Where The Rain Goes

It rains in Singapore.  A lot.  We get approximately 92 inches of rainfall a year — compare that to 64 inches of rain a year in New Orleans, 41 in Baltimore, and just 40 in Seattle.  The rain here is both serious and frequent.  And all of that rain needs to go somewhere.  In a country that’s relatively flat, and where the Central Business District is very close to sea level, this creates real flooding hazards.

So the government of Singapore, in its far-seeing management wisdom, has created an elaborate drainage system.  They have drilled thousands of holes into the earth, both large and small…


… and have created an elaborate system of water removal.  This includes 1,000 kilometers of canals and 7,000 kilometers of drains:


Here’s the same canal (or drain — I’m not sure what distinguishes the two) on a drier day:


There are smaller drains all over the place.  This is some of what I pass (or step over) on my way to work:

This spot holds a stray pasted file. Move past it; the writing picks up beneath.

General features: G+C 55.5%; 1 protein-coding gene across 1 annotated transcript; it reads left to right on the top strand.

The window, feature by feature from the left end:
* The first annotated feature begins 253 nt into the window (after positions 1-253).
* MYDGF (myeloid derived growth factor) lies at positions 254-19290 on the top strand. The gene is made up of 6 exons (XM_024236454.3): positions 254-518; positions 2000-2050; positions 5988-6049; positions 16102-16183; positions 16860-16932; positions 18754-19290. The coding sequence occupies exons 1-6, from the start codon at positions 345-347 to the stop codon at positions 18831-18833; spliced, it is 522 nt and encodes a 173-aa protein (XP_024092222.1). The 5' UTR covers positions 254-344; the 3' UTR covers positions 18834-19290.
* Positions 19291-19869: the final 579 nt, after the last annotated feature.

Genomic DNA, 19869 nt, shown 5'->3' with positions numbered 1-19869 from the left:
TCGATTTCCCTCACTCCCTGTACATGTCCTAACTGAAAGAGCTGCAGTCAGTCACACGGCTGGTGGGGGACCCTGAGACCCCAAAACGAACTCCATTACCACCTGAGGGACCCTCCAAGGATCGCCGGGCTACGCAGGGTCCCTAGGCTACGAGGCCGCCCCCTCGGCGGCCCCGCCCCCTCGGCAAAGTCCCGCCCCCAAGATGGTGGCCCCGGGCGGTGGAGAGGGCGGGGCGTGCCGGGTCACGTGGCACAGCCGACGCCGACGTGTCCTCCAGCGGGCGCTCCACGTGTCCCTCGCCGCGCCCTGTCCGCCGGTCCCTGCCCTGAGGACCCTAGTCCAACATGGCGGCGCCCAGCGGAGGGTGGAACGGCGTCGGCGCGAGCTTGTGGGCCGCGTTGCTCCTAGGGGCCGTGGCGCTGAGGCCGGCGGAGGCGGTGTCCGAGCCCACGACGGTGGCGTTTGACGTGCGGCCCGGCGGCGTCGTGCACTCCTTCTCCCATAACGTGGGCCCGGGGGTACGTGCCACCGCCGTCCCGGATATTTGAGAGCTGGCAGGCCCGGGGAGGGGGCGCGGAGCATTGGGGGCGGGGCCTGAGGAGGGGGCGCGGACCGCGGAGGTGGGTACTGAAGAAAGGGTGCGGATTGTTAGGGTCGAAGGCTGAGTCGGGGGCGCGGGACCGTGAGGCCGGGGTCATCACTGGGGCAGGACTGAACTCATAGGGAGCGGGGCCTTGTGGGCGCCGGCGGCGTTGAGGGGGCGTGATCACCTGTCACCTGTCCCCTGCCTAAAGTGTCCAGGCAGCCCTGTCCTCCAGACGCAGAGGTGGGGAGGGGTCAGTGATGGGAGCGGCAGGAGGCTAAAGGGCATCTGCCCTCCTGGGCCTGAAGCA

Where does all of this rain end up?  Singapore captures about two-thirds of what pours into these drains and canals for its drinking supply (which PUB, Singapore’s national water agency, notes, “makes Singapore one of the few countries in the world to harvest urban stormwater on a large scale for its water supply”).

When you look closely (you have to, because this is the kind of stuff it’s easy to ignore when you’re out walking), this drainage system is truly remarkable.  I like the mosses in the older drains…


… and there’s great cement work in many places:


It’s not sexy stuff, but it’s interesting and important.  I’d be spending a lot more time with my feet in giant puddles without it.

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